Facebook controls internet access for this popu- lation and partners with different companies to overcome their competitors. Zuckerberg’s plan to ‘bring a lot of people out of poverty’ trans- formed into a biased program turning people into consumers of mainly western corporate content. The dominance of a few services on the Internet is called Digital Colonialism. Digital Colonialism proves very similar to the eco- nomic dominance exerted by the North over the Global South.
India was the first country to ban Internet.org
for failing to offer net neutrality. After rising
criticism, Facebook pulled its services from
dozens of countries.
IN T H E N A M E O F
01 :5 0 01 :5 1
This final chapter is looking at the communication of European far-right political parties. A growing number of them are using the heart symbol as a logo.
When does love for the nation transforms into the
hatred of anyone considered foreign? How does the
heart symbol can help perpetuate racist and sexist
TH E I D EA L W O M A N 01 :6 2 III. R IGH T- H EA R T 01 :6 2 SWEDEN Alternativ för Sverige
Photo: Alternativ för Sverige Facebook page.
Alternativ för Sverige stages women wearing a Burka as a stereotype of muslim women. They are opposed to two blond women, considered representative of the Swedish woman. Together they hold a sign stating: ‘Which Sweden do you choose?’. This type of fabricated performance is meant to create a sentiment of fear and sus- tains a discourse claiming that the Swedish model is threatened by Islam and immigration.
Photo: NPD uploads: frauen brauchen sicherheit (‘women need safety’) 2016
A photoshopped ‘brown’ hand is violentely touching the body of a white woman sug-
gesting that men of colour (in this campaign, refugees)
are sexual criminals. NPD often uses the false argument of ‘women’s safety’ to justify sexist and racist images. Another poster of this campaign is presenting a blond topless white woman followed by two men. They are wearing jumpers with the slogan ‘Rapefugee lifestyle’.
The logo, at the right corner states NPD’s
motto, inside of a heart symbol: ‘For the people
and the homeland.’
01 :8 8 IN T H E N A M E O F 01 :8 9
During this research, I saw direct changes in my online environment.
My Instagram feed began offering more memes, more content targeting a younger audience, and adver-
tisements adapted to the websites I was visiting. After a few months, I was suggested alt-right groups on Facebook.
It is extremely easy to be exposed to far-right ideologies and false information. They are propagated by the same platforms that make us laugh, play, go to events, find an apartment, find a job, donate money, update our relationship status, and notify if we are safe in case of an attack or a climate disaster. How have our lives be- come so transparent in comparison to the opacity of those who lie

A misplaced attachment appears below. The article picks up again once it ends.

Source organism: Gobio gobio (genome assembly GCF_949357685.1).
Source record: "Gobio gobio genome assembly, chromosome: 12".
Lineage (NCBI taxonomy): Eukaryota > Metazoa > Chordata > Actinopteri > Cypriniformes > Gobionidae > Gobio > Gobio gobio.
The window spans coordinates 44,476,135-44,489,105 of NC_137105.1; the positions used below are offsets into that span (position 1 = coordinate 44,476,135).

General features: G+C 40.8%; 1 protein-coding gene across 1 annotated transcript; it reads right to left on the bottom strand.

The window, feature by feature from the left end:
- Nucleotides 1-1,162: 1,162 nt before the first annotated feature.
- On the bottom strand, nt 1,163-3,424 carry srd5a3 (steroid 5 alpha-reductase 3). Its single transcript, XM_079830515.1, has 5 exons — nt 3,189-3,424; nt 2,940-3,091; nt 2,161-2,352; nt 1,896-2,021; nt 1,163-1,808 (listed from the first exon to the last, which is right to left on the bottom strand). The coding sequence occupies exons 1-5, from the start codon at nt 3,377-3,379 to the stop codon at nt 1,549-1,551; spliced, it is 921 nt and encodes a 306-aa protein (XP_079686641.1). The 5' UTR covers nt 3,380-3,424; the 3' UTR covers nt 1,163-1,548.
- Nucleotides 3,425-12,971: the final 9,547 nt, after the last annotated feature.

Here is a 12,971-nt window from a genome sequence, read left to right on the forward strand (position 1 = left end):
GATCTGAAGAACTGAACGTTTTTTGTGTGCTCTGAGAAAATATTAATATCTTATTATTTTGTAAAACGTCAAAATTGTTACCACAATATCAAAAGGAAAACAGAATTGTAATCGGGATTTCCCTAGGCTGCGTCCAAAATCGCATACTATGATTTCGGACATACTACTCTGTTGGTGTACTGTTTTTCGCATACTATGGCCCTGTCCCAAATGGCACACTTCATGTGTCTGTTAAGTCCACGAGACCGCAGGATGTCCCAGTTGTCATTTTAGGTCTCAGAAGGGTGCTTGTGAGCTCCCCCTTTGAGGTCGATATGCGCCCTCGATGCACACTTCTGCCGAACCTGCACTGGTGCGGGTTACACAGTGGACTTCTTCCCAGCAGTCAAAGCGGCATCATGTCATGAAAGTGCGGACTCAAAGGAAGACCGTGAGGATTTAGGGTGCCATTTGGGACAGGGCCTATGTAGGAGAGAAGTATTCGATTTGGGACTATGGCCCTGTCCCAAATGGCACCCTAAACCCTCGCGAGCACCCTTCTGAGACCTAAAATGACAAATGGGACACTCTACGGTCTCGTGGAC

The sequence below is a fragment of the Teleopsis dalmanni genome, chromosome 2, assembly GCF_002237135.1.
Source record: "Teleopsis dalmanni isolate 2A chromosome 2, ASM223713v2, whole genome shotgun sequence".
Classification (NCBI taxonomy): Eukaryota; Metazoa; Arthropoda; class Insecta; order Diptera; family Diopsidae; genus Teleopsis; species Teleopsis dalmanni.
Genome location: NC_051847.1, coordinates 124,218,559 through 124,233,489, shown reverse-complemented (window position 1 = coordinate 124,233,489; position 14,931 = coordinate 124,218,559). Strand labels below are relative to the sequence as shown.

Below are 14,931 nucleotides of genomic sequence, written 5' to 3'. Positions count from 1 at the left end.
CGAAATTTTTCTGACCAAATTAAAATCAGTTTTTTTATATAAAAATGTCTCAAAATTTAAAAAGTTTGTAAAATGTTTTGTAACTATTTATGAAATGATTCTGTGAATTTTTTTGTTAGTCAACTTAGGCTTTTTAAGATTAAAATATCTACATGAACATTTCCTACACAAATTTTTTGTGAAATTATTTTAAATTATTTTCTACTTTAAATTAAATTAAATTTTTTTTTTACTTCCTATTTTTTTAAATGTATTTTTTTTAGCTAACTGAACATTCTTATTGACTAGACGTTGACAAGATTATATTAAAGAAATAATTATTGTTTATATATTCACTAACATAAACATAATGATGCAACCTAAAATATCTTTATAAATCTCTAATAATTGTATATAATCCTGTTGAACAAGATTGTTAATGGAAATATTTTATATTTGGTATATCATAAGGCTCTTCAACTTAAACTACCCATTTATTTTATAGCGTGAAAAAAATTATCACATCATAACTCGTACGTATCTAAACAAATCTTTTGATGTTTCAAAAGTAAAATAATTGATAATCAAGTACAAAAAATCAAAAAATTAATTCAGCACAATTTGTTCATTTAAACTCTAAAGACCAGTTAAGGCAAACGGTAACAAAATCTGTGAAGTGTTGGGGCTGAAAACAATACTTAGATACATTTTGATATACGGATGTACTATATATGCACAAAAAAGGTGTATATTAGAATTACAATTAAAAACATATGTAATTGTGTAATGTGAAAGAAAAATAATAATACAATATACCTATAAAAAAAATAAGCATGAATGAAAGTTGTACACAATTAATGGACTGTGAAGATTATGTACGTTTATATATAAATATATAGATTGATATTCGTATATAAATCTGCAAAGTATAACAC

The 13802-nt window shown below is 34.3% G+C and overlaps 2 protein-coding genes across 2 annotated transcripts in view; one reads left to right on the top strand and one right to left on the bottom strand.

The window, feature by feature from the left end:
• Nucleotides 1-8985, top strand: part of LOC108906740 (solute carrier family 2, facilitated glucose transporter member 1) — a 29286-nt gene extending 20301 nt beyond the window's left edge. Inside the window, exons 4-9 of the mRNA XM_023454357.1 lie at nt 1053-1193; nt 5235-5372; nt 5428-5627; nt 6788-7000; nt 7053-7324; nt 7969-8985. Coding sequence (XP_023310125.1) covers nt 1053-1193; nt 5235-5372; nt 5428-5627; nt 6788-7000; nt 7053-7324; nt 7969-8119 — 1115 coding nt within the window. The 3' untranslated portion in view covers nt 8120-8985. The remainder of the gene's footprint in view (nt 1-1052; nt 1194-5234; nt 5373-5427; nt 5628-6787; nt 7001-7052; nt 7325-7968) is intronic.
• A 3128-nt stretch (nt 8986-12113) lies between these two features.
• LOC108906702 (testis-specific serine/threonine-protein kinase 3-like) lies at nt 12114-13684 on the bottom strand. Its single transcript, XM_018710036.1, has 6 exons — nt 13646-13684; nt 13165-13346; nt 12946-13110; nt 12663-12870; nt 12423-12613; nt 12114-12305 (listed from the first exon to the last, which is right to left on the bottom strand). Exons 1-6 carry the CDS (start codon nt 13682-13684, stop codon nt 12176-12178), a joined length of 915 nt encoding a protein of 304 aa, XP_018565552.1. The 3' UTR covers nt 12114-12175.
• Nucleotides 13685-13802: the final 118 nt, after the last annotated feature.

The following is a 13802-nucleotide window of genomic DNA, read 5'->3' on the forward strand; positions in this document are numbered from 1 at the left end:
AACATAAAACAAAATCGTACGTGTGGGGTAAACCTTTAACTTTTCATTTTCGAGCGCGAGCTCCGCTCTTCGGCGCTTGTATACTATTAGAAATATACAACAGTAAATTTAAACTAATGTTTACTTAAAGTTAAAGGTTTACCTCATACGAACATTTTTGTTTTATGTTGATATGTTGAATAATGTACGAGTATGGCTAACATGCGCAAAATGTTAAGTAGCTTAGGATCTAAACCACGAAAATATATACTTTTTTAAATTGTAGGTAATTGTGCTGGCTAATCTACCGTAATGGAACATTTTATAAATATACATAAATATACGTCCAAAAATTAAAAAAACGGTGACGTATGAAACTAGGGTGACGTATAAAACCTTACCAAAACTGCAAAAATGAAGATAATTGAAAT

behind social media networks?
How can we bear the brutality of
a system that monetises on our
IN T H E N A M E O F
01 :9 0 01 :9 1
time, our beliefs and our emotions?
The shift from an open World Wide Web (www) to a hyper-capitalist (.com) Big-data driven internet was fast.
Visual communication played a key role in depicting this internet transformation as a democratic ecosystem. In reality, it is closer to a corporate medium, embedded with contemporary imbalances of class, gender, and race. Techno- logical systems are no more than the programs we design and the flaws we have. Paradoxically, we increasingly trust these systems to be neutral where humans cannot, assuming that neutrality will safe- guard against racism, sexism and hate speech.
Trust comes from what we believe is true and authentic. If more and more people are persuaded by white - supremacist movements, it is because they are camouflaged in
C ON C LU S ION
the information we read and the advertisements we are constantly bombarded by. Both methods of which are designed to get our
attention while being progressively inseparable.
Trust is a well-designed engine.
These movements traditionally com municate through fear. However, that fear is most potent when com- bined with the sentiment of being part of the ‘good ones’, those who love their country, their people, and their traditions. This provides space for a political narrative